Step Three: Developing a Shared Vision for the Work
The next step is for the Team to develop a shared Vision for their work. A Vision is defined as the process of forming a mental image in order to set goals, make plans and solve problems that guide the Team into the future. A shared Vision is the glue that binds together the plan and the Team. A shared Vision provides a screen or standard against which to test goals and strategies for their adherence to the overall intention of the plan. The shared Vision is the ultimate measuring stick against which all other activity connected with the plan is judged for its appropriateness and efficacy. The clearer and more compelling the Team’s Vision, the more powerful and effective the goals and strategies will be. The Vision the Team crafts in this step acts as a compass for the rest of the plan.
We cannot solve our problems with the same thinking that we used to create them.
Your Team includes representatives from various agencies in your county. You may or may not have already known and/or worked with each other. Visioning is intimate and personal. A shared Vision involves revealing individually held beliefs and values. That can feel threatening.
In Step One and Step Two of this strategic planning process the Team discussions and input were about areas that are more fact-based – ‘problems’ and ‘issues’, about which everyone could commiserate, and an analysis for the Team to come to consensus on the Team’s collective assets (Strengths and Opportunities) and barriers (Weaknesses and Threats). After spending some time with each other in discussion, you are better prepared to embark on the more sensitive and personal topic of Vision.
Your Team’s Vision is your dream. It's what your Team believes are the ideal conditions; that is, how things would look if the issues important to you were completely, perfectly addressed. It might be a world at peace, or a community in which all people are treated as equals, regardless of disability. Vision statements are short phrases or sentences that convey your Team's hopes for the future.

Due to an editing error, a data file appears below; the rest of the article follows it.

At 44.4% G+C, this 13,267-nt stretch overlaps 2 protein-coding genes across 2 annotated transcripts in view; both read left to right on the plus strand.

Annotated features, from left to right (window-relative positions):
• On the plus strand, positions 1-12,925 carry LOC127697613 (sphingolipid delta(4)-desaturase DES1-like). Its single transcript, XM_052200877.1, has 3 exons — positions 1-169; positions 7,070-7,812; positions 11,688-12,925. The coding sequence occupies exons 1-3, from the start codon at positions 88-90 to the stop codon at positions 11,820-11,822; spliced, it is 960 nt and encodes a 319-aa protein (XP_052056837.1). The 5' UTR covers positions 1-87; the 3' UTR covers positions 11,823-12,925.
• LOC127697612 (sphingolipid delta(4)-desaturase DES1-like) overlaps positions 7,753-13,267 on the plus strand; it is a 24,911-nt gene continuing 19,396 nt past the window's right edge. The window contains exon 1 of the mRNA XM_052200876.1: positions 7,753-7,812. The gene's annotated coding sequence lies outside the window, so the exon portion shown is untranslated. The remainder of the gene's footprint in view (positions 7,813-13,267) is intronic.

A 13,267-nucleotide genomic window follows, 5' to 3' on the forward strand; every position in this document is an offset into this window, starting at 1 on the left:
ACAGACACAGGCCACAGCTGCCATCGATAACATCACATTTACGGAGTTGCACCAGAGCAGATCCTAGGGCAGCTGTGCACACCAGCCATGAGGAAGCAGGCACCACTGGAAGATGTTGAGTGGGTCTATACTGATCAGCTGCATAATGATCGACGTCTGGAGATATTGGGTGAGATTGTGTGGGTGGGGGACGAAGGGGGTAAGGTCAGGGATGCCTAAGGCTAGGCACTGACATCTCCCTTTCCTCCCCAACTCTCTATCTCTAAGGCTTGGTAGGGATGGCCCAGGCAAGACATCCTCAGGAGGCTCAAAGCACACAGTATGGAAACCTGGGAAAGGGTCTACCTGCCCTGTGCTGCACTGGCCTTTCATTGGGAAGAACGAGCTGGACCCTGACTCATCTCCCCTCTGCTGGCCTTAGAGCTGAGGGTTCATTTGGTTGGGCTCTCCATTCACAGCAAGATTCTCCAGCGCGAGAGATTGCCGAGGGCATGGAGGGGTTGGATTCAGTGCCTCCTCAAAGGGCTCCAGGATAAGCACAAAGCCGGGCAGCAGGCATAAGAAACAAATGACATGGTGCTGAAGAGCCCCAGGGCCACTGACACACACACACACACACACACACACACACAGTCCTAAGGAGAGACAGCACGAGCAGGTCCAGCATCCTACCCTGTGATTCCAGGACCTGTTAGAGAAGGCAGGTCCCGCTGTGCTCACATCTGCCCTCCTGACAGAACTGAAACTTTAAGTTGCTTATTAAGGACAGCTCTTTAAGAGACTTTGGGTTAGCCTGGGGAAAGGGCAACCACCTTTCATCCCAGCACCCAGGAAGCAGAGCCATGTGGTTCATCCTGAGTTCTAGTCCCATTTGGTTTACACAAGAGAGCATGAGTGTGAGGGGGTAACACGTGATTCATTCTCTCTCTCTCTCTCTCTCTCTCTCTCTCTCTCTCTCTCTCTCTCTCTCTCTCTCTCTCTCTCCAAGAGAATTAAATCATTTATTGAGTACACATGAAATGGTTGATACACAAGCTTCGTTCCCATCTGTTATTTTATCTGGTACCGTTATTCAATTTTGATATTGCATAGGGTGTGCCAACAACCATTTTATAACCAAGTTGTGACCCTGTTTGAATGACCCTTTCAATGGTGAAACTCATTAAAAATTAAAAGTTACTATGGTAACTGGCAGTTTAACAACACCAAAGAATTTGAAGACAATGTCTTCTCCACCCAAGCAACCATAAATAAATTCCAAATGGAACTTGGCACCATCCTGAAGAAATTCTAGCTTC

A shared Vision is so much more than just a simple, solo, mental image. To illustrate, ask each Team member to picture something ordinary, such as the act of paying a bill. Now, ask each Team member to describe what they pictured when they thought about ‘paying a bill’. Is there a ‘shared understanding’ of what paying a bill looks like? Probably not as each of us go about that common task in our own way!
A Vision is a group picture of what success looks like at a time in the future. A Vision is not a mission statement. Mission statements describe the overall purpose of an organization or agency, providing the rationale for why that agency exists. A Vision is the word picture of the actual destination that the Team has in mind. A Vision for the Multi Agency Team work is especially unique since it represents the collective thought of individuals across several agencies. It’s a vivid description of what “success” looks and feels like—and the effect it has on the lives of transition youth and their families.
Visioning provides an avenue for focusing attention on collective thought and action within a plan for systems change in which no one person, agency, organization or institution is fully in charge. The Vision belongs equally to all members of the group. Visioning allows a multi agency Team to move from their differences in operation or responsibility to focus on their shared values and beliefs about youth in transition to adult life. Developing a shared Vison requires some dialogue, questioning, writing, and likely some word smithing – but it doesn’t have to be a tedious process.